Oman will host a World Athletics Series event for the first time in March next year, having replaced Belarus as the location of the 2022 edition of the World Athletics Race Walking Team Championships.
World Athletics announced the new hosting arrangements following a meeting of its council in Tokyo, on the occasion of the Olympic Games, with the event to be held in the Oman capital Muscat.
The Belarus capital Minsk had been due to host the event, but was stripped of the rights last month, with the council citing “uncertainties around diplomatic relations and international travel restrictions” with regard to the country.
The event will be organised by a partnership of Oman Sail, the Oman Athletics Association, and the Oman Convention and Exhibition Centre.
Mohammed Al Asmi, board member at the Oman Athletics Association, said: “We are excited to provide the stage for the world’s best race walkers to perform and anticipate an amazing debut for Oman as hosts of the event.”
Belarus has lost rights to multiple sports events in recent months, with the country in a state of turmoil following disputed elections last year, with large-scale protests being met with government crackdowns.
The Road Running Championships, which initially received hosting bids from 12 cities, will incorporate the current World Half Marathon Championships, and the new world 5k championships.
The concept was approved by the World Athletics Council last December, with the intention of creating a biennial week-long festival of road running, and potential hosts were given until 1 June to submit their formal bids.
In its bid guide, the governing body cited economic impact of $6.1 million for the 2018 World Half Marathon Championships in Valencia, Spain, and the indicative budget for the expanded event in 2023 is $2 million to $2.5 million.
The World Athletics council also took the opportunity to allocate two more events.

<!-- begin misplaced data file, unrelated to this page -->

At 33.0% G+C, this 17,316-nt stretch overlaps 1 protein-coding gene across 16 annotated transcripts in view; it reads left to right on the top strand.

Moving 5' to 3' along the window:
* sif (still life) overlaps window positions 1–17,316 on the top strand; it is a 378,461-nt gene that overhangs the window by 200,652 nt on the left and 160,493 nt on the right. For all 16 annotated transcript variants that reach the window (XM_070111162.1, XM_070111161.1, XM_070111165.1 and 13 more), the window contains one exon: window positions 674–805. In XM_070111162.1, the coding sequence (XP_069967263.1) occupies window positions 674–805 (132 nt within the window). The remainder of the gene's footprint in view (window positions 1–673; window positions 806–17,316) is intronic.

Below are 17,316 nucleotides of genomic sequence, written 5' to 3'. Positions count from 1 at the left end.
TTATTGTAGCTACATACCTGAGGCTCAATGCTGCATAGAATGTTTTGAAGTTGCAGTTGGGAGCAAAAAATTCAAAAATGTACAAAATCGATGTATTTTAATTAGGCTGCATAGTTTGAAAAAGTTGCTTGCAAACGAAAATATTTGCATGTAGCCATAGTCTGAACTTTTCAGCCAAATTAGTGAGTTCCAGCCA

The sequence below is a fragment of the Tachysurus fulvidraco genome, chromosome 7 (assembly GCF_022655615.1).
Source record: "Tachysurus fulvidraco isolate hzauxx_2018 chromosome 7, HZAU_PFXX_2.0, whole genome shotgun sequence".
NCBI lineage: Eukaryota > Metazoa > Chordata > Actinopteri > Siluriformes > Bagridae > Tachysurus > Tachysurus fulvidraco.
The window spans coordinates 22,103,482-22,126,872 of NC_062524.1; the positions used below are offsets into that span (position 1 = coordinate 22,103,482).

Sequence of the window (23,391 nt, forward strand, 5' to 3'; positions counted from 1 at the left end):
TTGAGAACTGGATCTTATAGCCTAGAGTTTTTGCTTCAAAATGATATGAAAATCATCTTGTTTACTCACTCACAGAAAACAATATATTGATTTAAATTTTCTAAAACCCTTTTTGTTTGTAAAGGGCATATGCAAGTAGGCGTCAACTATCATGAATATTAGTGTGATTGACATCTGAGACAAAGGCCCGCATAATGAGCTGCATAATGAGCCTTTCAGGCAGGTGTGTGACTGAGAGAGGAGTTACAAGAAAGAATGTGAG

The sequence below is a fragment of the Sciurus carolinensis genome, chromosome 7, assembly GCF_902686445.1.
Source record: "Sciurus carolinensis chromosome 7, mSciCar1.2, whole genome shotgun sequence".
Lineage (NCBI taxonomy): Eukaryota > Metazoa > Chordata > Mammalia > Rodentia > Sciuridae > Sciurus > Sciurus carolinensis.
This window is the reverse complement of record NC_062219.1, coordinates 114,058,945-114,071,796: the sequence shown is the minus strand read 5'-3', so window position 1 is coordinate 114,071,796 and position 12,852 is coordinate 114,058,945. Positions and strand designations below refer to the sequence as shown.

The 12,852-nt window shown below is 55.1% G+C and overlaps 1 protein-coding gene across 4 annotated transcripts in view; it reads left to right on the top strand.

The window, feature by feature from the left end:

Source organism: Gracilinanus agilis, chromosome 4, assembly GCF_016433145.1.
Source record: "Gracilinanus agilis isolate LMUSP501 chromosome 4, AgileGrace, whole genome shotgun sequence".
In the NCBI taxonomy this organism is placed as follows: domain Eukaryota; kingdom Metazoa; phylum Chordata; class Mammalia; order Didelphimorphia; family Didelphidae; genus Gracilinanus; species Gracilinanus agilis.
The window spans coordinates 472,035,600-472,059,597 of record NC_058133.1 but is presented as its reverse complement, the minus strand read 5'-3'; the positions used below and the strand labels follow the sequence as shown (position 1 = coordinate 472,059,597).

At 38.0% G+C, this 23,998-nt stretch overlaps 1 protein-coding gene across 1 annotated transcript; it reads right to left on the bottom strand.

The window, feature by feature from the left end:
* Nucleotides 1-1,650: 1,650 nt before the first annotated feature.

The 2023 World Athletics Road Running Championships, the inaugural edition of that event, will be held in Riga, Latvia, and in the same year China will host the World Athletics Relays for the first time, with the city of Guangzhou having been awarded hosting rights.
The council also heard a report from its Russia taskforce during the meeting, stating that RUSAF, the Russian Athletics Federation, is “making satisfactory progress” against the milestones set out by the sport’s governing body, to pave the way for an eventual reinstatement.
The taskforce also confirmed that RUSAF had paid its latest invoice of $431,848 in reinstatement costs, and as a result RUSAF’s membership will be put on the agenda for the 53rd World Athletics congress in November this year.
The federation has been suspended since 2015 after allegations of state-sponsored doping emerged, and the sanction has been extended 15 times since.
The taskforce added however that if RUSAF is unable to make “satisfactory progress” towards World Athletics milestones, or if it fails to keep paying the reinstatement costs “on a timely basis”, the body will recommend that RUSAF be expelled “with immediate effect”.
Nonetheless, the taskforce has said that it “trusts [such measures] will not be necessary”, and that it hopes, under acting president Irina Privalova (who took charge in March), RUSAF will “continue to meet the remaining milestones.. set for its reinstatement”.
In August last year, RUSAF narrowly avoided complete expulsion, after it missed a deadline to pay a $6.31 million fine to World Athletics. The fine was related to the federation covering up a doping violation by former world indoor high jump champion Danil Lysenko.
However, in March, the international governing body, said that it had reviewed a final plan from RUSAF detailing a readmittance roadmap, and deemed it “fit for purpose”.
World Athletics had announced last December that the process could begin in March provided Russia stuck to its promises of serious anti-doping reform.
The World Athletics council will also consider at the November congress whether to maintain or increase the quota of 10 ‘Authorised Neutral Athletes’ at events, the scheme which allows some Russians to compete internationally as neutral athletes – not under their own country’s flag – as long as they pass vetoing of their drug-testing history.
The project was introduced earlier this year.